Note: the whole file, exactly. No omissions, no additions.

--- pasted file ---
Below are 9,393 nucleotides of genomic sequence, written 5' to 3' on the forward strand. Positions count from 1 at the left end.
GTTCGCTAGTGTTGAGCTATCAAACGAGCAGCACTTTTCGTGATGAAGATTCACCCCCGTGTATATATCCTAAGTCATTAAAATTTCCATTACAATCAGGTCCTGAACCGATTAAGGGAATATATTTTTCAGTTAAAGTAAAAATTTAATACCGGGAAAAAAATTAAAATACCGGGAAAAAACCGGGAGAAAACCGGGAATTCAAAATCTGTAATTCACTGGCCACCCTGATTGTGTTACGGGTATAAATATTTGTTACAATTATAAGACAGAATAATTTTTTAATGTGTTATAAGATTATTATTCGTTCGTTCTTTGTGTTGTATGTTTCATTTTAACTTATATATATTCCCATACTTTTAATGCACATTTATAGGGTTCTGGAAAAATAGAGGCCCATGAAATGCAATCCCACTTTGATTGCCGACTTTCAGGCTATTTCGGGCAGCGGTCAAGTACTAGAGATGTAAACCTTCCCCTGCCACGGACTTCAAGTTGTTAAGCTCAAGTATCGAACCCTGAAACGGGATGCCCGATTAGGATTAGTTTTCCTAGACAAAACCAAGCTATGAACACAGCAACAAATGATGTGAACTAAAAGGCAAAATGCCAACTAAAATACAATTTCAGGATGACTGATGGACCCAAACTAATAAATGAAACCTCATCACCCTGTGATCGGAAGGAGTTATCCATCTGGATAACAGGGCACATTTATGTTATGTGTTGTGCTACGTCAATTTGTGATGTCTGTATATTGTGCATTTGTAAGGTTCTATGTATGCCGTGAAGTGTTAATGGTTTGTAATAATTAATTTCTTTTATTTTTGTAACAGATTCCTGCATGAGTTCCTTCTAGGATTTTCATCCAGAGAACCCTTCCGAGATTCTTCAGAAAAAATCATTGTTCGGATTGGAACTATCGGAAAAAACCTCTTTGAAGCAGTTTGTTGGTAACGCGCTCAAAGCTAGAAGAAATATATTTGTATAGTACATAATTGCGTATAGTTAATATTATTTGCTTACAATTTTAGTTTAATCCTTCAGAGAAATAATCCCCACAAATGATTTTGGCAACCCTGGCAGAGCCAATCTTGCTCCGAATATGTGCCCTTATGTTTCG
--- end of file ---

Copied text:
Below are 9,393 nucleotides of genomic sequence, written 5' to 3' on the forward strand. Positions count from 1 at the left end.
GTTCGCTAGTGTTGAGCTATCAAACGAGCAGCACTTTTCGTGATGAAGATTCACCCCCGTGTATATATCCTAAGTCATTAAAATTTCCATTACAATCAGGTCCTGAACCGATTAAGGGAATATATTTTTCAGTTAAAGTAAAAATTTAATACCGGGAAAAAAATTAAAATACCGGGAAAAAACCGGGAGAAAACCGGGAATTCAAAATCTGTAATTCACTGGCCACCCTGATTGTGTTACGGGTATAAATATTTGTTACAATTATAAGACAGAATAATTTTTTAATGTGTTATAAGATTATTATTCGTTCGTTCTTTGTGTTGTATGTTTCATTTTAACTTATATATATTCCCATACTTTTAATGCACATTTATAGGGTTCTGGAAAAATAGAGGCCCATGAAATGCAATCCCACTTTGATTGCCGACTTTCAGGCTATTTCGGGCAGCGGTCAAGTACTAGAGATGTAAACCTTCCCCTGCCACGGACTTCAAGTTGTTAAGCTCAAGTATCGAACCCTGAAACGGGATGCCCGATTAGGATTAGTTTTCCTAGACAAAACCAAGCTATGAACACAGCAACAAATGATGTGAACTAAAAGGCAAAATGCCAACTAAAATACAATTTCAGGATGACTGATGGACCCAAACTAATAAATGAAACCTCATCACCCTGTGATCGGAAGGAGTTATCCATCTGGATAACAGGGCACATTTATGTTATGTGTTGTGCTACGTCAATTTGTGATGTCTGTATATTGTGCATTTGTAAGGTTCTATGTATGCCGTGAAGTGTTAATGGTTTGTAATAATTAATTTCTTTTATTTTTGTAACAGATTCCTGCATGAGTTCCTTCTAGGATTTTCATCCAGAGAACCCTTCCGAGATTCTTCAGAAAAAATCATTGTTCGGATTGGAACTATCGGAAAAAACCTCTTTGAAGCAGTTTGTTGGTAACGCGCTCAAAGCTAGAAGAAATATATTTGTATAGTACATAATTGCGTATAGTTAATATTATTTGCTTACAATTTTAGTTTAATCCTTCAGAGAAATAATCCCCACAAATGATTTTGGCAACCCTGGCAGAGCCAATCTTGCTCCGAATATGTGCCCTTATGTTTCG